Description

"In Gallant Company"
By Artist, Robert Taylor
Limited to 1250 prints
Edition #: 855/1250

Size: 36.25" x 25" (92 x 51.4 cm)
Includes the Certificate of Authenticity

Signed by Colonel Jefferson J. De Blanc, Brigadier General Joseph J. Foss, Colonel Jim Swett, Lieutenant Kenneth A. Walsh, Brigadier General Robert E. Galer, and Artist Robert Taylor.

During an air battle in 1943, a Marine Corps Wildcat is wounded by enemy gunfire, damaging components of the plane but leaving the pilot alive. With Corsairs and other Wildcats at his side, he heads back to the Air Base. Signed by Artist Robert Taylor and five Medal of Honor Pilots, this print is the perfect centerpiece to any WWII or Wildcat collection.

This print has been SOLD OUT for years and is only available as a Secondary Market offering.

Never Framed & Stored Flat in Smoke-Free Environment.

About the Artist:

The name Robert Taylor has been synonymous with aviation art over a quarter of a century. His paintings of aircraft, more than those of any other artist, have helped popularize a genre which at the start of this remarkable artist's career had little recognition in the world of fine art. When he burst upon the scene in the mid-1970s his vibrant, expansive approach to the subject was a revelation. His paintings immediately caught the imagination of enthusiasts and collectors alike. He became an instant success.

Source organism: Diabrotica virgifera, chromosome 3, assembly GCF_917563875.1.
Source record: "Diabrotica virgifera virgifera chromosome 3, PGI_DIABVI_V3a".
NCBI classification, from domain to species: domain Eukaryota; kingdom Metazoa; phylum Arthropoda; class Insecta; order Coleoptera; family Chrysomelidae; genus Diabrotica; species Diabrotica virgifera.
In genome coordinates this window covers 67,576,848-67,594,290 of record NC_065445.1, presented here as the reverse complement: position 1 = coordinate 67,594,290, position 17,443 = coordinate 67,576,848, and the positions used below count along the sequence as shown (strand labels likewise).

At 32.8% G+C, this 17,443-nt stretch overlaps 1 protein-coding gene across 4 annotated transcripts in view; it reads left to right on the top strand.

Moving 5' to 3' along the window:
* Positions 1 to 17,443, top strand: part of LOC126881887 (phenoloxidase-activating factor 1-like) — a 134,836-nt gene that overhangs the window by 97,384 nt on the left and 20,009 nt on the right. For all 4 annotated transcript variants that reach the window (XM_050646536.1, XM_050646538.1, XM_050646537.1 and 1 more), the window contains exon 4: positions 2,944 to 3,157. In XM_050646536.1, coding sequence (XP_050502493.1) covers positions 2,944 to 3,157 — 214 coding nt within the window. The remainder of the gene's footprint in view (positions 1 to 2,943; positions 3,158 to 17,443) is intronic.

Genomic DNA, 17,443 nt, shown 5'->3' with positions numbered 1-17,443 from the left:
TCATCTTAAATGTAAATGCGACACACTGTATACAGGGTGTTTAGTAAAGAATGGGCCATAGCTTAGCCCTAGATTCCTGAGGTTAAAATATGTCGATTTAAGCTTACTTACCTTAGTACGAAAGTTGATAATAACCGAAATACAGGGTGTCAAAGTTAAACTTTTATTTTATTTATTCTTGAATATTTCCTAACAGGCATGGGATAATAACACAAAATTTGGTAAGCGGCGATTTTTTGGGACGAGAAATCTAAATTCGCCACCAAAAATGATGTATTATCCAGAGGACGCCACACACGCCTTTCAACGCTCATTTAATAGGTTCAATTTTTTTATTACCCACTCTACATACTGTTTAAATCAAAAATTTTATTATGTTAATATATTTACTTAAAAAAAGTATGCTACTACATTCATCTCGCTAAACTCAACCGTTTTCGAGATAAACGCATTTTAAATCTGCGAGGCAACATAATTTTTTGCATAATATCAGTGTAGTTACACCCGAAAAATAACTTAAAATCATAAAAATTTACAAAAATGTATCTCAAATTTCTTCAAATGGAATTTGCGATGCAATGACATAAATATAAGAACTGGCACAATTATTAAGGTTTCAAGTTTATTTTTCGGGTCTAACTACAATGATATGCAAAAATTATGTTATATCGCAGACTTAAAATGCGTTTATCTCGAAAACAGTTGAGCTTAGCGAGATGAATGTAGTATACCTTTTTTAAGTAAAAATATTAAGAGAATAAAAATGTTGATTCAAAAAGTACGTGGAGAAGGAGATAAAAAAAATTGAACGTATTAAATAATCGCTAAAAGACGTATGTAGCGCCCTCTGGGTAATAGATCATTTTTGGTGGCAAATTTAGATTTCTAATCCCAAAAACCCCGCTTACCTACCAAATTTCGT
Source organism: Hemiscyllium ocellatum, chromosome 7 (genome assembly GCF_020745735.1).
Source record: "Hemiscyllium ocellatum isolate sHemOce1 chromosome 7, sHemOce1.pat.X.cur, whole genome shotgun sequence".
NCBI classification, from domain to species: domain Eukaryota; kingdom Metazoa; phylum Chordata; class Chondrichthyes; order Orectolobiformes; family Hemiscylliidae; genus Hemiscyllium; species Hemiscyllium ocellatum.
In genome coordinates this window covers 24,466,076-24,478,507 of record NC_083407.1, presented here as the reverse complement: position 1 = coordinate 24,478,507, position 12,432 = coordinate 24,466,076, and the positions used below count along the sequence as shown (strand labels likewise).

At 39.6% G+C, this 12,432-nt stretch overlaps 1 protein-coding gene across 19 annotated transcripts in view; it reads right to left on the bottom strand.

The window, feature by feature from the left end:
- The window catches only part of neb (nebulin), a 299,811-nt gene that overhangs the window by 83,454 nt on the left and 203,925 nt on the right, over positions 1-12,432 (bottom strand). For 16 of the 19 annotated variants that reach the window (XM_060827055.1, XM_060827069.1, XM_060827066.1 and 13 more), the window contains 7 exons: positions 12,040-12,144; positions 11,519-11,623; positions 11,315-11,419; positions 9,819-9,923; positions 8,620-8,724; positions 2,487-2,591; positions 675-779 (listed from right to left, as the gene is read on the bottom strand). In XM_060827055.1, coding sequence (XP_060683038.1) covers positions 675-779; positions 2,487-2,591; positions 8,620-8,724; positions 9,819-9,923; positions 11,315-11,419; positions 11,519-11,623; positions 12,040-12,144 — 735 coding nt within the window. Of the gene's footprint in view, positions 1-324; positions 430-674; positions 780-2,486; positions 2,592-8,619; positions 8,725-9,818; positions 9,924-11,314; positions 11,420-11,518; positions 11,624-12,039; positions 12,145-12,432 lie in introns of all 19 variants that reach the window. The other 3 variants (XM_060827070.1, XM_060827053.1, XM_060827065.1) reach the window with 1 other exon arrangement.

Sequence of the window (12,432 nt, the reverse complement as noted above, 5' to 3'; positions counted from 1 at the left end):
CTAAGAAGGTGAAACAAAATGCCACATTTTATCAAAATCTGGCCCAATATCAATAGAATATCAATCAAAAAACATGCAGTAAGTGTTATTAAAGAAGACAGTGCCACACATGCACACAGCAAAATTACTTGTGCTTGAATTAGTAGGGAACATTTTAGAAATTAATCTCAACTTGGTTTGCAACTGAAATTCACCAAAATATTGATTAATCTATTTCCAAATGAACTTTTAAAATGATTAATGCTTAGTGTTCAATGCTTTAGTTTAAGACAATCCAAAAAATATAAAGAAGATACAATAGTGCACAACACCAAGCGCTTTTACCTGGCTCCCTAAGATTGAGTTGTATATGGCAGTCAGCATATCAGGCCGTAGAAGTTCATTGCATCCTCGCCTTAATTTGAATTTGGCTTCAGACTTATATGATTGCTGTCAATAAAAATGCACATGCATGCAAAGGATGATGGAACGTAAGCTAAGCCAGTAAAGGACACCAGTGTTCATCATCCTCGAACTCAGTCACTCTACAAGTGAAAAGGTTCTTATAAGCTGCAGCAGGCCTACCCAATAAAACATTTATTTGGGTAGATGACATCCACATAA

Robert's aviation paintings are instantly recognizable. He somehow manages to convey all the technical detail of aviation in a traditional and painterly style, reminiscent of the Old Masters. With uncanny ability, he is able to recreate scenes from the past with a carefully rehearsed realism that few other artists ever manage to achieve. This is partly due to his prodigious research but also his attention to detail: Not for him shiny new factory-fresh aircraft looking like museum specimens. His trade mark, flying machines that are battle-scarred, worse for wear, with dings down the fuselage, chips and dents along the leading edges of wings, oil stains trailing from engine cowlings, paintwork faded with dust and grime; his planes are real!

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